3. Liga

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3. Liga
3. Liga logo (2014).svg
Founded 2008; 9 years ago (2008)
Country Germany
Confederation UEFA
Number of teams 20
Level on pyramid 3
Promotion to 2. Bundesliga
Relegation to
Domestic cup(s) DFB-Pokal
International cup(s) UEFA Europa League
(via winning DFB-Pokal)
Current champions MSV Duisburg (1st title)
(2016–17)
Most championships Eintracht Braunschweig
1. FC Heidenheim
Karlsruher SC
VfL Osnabrück
SV Sandhausen
1. FC Union Berlin
Arminia Bielefeld
Dynamo Dresden
MSV Duisburg
(1 title each)
2017–18 3. Liga

The 3. Liga (German: Dritte Liga when written in full; more explicit: 3. Fußball-Liga), is the third division of football in Germany. The league started with the beginning of the 2008–09 season, when it replaced the Regionalliga as the third tier football league in Germany. In the German football league system, it is positioned between the 2. Bundesliga and the semi-professional Regionalliga, which became the fourth division and initially consisted of three groups of 18 clubs playing separately.[1] In Germany, the 3. Liga is the highest division that a football club's reserve team can play in.

History[edit]

3. Liga logo from 2008 to 2014
Special logo used during the 2017–18 season

On 8 September 2006, the German Football Association, the DFB, announced the formation of the 3. Liga. It was originally anticipated that the league's name would be 3. Bundesliga, but the DFB chose 3. Liga instead, reflecting the fact that the league will be directly administered by the DFB, not by the German Football League DFL (Deutsche Fußball Liga) who runs both Bundesliga and 2. Bundesliga.[2]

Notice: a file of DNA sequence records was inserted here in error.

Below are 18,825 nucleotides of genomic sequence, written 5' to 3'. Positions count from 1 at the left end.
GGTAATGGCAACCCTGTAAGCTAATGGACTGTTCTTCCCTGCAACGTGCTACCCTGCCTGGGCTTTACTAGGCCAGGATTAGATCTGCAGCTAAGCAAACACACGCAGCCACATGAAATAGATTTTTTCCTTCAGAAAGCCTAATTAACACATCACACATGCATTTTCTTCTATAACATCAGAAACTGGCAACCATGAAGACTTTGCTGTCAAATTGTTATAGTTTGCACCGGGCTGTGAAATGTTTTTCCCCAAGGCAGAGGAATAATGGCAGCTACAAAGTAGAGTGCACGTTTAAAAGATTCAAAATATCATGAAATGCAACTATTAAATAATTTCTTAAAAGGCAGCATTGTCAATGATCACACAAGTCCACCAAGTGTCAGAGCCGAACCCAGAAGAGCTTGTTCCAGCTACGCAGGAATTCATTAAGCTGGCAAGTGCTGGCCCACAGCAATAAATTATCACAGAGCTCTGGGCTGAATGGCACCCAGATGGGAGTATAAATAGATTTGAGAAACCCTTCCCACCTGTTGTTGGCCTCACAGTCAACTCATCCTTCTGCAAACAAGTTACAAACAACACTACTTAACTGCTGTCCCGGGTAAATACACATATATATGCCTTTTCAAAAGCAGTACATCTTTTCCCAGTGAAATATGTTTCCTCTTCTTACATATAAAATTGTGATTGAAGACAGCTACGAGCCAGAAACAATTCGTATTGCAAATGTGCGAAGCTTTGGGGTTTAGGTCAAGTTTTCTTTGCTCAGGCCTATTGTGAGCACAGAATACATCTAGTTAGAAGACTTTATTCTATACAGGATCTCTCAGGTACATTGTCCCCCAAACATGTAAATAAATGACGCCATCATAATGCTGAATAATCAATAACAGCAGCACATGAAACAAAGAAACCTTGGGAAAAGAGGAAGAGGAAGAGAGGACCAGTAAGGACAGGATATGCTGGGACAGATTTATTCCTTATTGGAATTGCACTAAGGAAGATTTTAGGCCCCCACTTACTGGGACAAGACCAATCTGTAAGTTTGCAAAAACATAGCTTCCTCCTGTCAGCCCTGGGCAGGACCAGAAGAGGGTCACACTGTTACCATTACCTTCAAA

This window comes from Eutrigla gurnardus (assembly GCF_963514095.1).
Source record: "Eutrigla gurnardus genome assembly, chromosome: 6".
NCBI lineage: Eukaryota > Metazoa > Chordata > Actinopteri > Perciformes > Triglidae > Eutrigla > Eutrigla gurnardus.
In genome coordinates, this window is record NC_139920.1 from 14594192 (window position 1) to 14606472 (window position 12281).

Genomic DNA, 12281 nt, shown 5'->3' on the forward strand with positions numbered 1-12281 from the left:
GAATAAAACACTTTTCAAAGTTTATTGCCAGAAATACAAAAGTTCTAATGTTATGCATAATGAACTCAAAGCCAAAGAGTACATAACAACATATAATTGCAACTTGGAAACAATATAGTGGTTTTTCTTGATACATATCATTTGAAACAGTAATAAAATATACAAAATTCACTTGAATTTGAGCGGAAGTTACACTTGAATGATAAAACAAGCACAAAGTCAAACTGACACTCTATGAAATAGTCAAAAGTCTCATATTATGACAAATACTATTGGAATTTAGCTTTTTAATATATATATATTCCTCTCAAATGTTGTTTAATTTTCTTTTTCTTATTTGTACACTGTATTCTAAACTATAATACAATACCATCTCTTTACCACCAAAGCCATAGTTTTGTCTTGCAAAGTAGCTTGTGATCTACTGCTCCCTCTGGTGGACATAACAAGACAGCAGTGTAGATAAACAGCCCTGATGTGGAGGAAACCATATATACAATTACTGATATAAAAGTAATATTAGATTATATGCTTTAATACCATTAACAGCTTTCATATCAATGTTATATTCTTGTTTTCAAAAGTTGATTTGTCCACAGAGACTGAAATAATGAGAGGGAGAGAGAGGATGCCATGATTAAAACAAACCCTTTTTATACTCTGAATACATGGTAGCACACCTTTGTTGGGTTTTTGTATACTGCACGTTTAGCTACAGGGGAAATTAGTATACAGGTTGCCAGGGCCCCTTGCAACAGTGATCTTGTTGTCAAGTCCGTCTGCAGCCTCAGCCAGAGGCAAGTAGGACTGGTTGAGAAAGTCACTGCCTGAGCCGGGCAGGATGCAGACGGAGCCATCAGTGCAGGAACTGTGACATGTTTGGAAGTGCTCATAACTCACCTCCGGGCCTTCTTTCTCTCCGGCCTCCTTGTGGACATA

The first match of the 3. Liga was played on 25 July 2008 between FC Rot-Weiß Erfurt and Dynamo Dresden at the Steigerwaldstadion in Erfurt. Dynamo Dresden won the match 1–0, with Halil Savran scoring the only goal in the closing stages of the first half.

Financial situation[edit]

From its foundation in 2008 to 2013 the league had been operating on a financial loss, with a record deficit of €20.9 million in 2012–13. The 2013–14 season saw the league make a profit for the first time, being €4.9 million in the plus. The league earned €164.5 million, well behind the two Bundesligas above it but also well ahead of other professional sports leagues in Germany with the Deutsche Eishockey Liga following with €106.1 million and the Basketball Bundesliga and Handball-Bundesliga sitting around the €90 million mark.[3] This makes it the third-most economically successful professional league in all German sports.[4]

Clubs[edit]

Team Location Stadium Capacity
VfR Aalen Aalen Scholz-Arena 14,500
Chemnitzer FC Chemnitz Stadion an der Gellertstraße 18,712
Rot-Weiß Erfurt Erfurt Steigerwaldstadion 18,611
SG Sonnenhof Großaspach Aspach Mechatronik Arena 10,000
Carl Zeiss Jena Jena Ernst-Abbe-Sportfeld 12,990
Hallescher FC Halle Erdgas Sportpark 15,057
Karlsruher SC Karlsruhe Wildparkstadion 29,699
Fortuna Köln Cologne Südstadion 14,800
Sportfreunde Lotte Lotte Sportpark am Lotter Kreuz 7,414
1. FC Magdeburg Magdeburg MDCC-Arena 27,500
SV Meppen Meppen Hänsch-Arena 16,500
Preußen Münster Münster Preußenstadion 15,050
VfL Osnabrück Osnabrück Osnatel-Arena 16,667
SC Paderborn Paderborn Benteler Arena 15,000
Hansa Rostock Rostock Ostseestadion 29,000
SpVgg Unterhaching Unterhaching Alpenbauer Sportpark 15,053
SV Wehen Wiesbaden Wiesbaden BRITA-Arena 12,250
Werder Bremen II Bremen Weserstadion Platz 11 5,500